Pet waste washes into storm drains, polluting our rivers, lakes, and drinking water sources. Scoop, bag and can the poop!
Dog waste that isn’t picked up hurts us all. It does not sink into the ground. Pet waste left on streets, yards, and trails washes into storm drains or streams when it rains. This damages our local streams and rivers.
Each gram of dog waste contains 23 million fecal coliform bacteria. It also contains nutrients like nitrogen, which can lead to too much algae growing. When the alga dies, it decomposes and takes up all the oxygen in the water. Many fish kills in North Carolina rivers have happened because of low oxygen.
Dog poop in our water can lead to beach closures at local lakes, fishing bans, and having to pay more to clean water before we can use it in our homes.
Scoop the Poop
While walking your dog, you should always be prepared to “scoop the poop.” This means keeping your dog on a leash and carrying a bag or paper cup to clean up after your pet. Dispose of the waste in the household trash after securely wrapping it.
Top 5 Reasons to Pick Up After Your Pet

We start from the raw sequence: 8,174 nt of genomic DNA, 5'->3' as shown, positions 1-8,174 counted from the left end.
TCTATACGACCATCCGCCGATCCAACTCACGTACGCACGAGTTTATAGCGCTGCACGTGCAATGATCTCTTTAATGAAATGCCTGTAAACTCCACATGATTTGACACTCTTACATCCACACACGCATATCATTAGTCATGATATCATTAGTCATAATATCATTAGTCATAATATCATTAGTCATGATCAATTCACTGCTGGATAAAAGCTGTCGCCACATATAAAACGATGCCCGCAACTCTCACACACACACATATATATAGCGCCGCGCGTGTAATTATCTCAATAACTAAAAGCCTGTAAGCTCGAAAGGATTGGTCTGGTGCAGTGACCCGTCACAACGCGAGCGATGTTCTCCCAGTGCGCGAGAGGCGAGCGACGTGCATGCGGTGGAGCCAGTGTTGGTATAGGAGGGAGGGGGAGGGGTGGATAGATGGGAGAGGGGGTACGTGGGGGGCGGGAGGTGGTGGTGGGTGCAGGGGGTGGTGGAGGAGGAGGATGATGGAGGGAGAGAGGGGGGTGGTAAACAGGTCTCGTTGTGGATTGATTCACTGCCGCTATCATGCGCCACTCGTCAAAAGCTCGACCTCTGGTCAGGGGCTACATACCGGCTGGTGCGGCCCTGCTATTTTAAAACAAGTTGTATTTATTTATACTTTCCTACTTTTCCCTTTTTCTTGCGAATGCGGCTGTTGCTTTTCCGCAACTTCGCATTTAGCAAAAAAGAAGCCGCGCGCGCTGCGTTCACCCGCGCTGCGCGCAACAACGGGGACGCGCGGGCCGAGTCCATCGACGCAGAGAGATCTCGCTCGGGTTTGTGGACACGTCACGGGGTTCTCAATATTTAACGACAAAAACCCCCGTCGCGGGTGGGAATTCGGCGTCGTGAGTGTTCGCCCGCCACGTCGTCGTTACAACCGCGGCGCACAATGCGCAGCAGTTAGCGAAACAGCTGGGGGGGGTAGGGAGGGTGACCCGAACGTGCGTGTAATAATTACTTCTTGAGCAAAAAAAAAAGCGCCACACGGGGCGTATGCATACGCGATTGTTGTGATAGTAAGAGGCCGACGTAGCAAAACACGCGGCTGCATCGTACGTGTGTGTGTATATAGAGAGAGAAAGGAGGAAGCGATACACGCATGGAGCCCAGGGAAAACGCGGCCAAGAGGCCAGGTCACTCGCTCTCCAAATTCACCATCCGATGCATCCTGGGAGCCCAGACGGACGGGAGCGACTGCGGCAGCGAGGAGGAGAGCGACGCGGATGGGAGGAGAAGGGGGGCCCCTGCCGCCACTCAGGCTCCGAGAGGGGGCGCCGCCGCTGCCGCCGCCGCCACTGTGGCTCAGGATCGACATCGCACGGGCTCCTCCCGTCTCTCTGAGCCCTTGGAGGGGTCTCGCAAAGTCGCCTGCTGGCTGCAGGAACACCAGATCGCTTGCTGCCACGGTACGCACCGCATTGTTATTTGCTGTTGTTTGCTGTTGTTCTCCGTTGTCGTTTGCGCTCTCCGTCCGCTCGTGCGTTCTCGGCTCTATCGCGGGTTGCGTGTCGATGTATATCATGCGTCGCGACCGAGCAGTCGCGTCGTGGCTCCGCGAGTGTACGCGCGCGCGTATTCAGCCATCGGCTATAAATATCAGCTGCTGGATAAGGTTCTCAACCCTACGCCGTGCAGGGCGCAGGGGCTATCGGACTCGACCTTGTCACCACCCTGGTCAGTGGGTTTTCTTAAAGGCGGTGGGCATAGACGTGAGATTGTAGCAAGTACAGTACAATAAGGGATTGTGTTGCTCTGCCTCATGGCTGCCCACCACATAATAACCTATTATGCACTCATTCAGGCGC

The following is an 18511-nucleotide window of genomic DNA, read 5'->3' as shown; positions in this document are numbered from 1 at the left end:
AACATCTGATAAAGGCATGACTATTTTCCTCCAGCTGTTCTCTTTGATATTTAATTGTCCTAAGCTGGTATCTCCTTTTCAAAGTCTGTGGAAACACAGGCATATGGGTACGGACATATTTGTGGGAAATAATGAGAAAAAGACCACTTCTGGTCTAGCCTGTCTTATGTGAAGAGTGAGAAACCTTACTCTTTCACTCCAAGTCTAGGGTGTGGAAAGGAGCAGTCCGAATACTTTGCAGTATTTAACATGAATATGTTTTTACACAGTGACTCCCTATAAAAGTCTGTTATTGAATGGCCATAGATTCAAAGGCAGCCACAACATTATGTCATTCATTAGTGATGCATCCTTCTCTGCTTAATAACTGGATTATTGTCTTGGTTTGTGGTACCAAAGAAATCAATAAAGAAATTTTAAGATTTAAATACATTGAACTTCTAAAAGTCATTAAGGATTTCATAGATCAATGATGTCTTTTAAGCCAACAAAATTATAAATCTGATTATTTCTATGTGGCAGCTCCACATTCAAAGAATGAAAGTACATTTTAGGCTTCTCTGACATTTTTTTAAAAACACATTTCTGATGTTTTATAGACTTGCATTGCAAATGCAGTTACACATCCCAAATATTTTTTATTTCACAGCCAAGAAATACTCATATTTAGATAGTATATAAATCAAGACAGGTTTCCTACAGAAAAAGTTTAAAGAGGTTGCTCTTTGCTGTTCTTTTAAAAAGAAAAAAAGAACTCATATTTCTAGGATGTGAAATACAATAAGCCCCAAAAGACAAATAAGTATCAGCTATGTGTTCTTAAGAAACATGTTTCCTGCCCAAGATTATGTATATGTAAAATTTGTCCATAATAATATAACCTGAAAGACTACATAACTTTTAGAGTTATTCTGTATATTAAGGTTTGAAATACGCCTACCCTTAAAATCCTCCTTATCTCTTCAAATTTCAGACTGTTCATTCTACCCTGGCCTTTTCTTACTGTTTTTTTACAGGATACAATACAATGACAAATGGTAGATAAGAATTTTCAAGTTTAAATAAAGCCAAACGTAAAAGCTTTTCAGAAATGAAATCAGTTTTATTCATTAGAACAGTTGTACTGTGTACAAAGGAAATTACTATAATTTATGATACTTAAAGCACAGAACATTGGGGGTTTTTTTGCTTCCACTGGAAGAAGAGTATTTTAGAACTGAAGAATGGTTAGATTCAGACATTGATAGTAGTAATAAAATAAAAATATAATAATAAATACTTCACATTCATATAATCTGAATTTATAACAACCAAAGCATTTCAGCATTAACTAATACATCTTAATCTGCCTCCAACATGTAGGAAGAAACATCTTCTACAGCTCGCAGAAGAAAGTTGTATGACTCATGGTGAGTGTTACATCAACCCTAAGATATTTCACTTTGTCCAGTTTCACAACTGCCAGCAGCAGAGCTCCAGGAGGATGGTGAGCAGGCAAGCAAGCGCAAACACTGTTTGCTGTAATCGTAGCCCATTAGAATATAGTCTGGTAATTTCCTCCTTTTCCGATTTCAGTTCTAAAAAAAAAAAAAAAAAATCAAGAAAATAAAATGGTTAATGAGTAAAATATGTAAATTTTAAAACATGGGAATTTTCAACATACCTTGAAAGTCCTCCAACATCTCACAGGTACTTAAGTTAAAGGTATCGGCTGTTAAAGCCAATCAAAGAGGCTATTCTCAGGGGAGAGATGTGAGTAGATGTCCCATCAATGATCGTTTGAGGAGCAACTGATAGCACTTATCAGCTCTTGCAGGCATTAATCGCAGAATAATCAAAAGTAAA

To Protect Our Water: Pet waste left on the ground gets washed by rain into drains and ditches that flow into our local waterways. This water is not treated. All the bacteria, viruses, and parasitic worms in the waste get into our water. The same water we swim in, fish from, and drink.
To Stay Healthy: Dog waste can contain bacteria, viruses, and parasites. Leaving it in your yard means bacteria is likely to get tracked into your house. Wastes can also attract flies and rats which carry additional diseases.
Dog Poop Isn’t Fertilizer: It is very acidic and will burn plants and grass. Extra nutrients don’t sink into our clay soil. Instead they wash away into our creeks and streams and cause alga to grow.
Your Neighbors Will Like You Better: No one likes dog poop. Your neighbors don’t want to see, step in, or to smell dog poop. They will appreciate you picking up after your pet.
It’s Not Going Anywhere: Poop does not magically disappear. Dog waste can take up to a year to break down. An average dog creates almost 100 pounds of waste a year - that is a lot to leave lying around.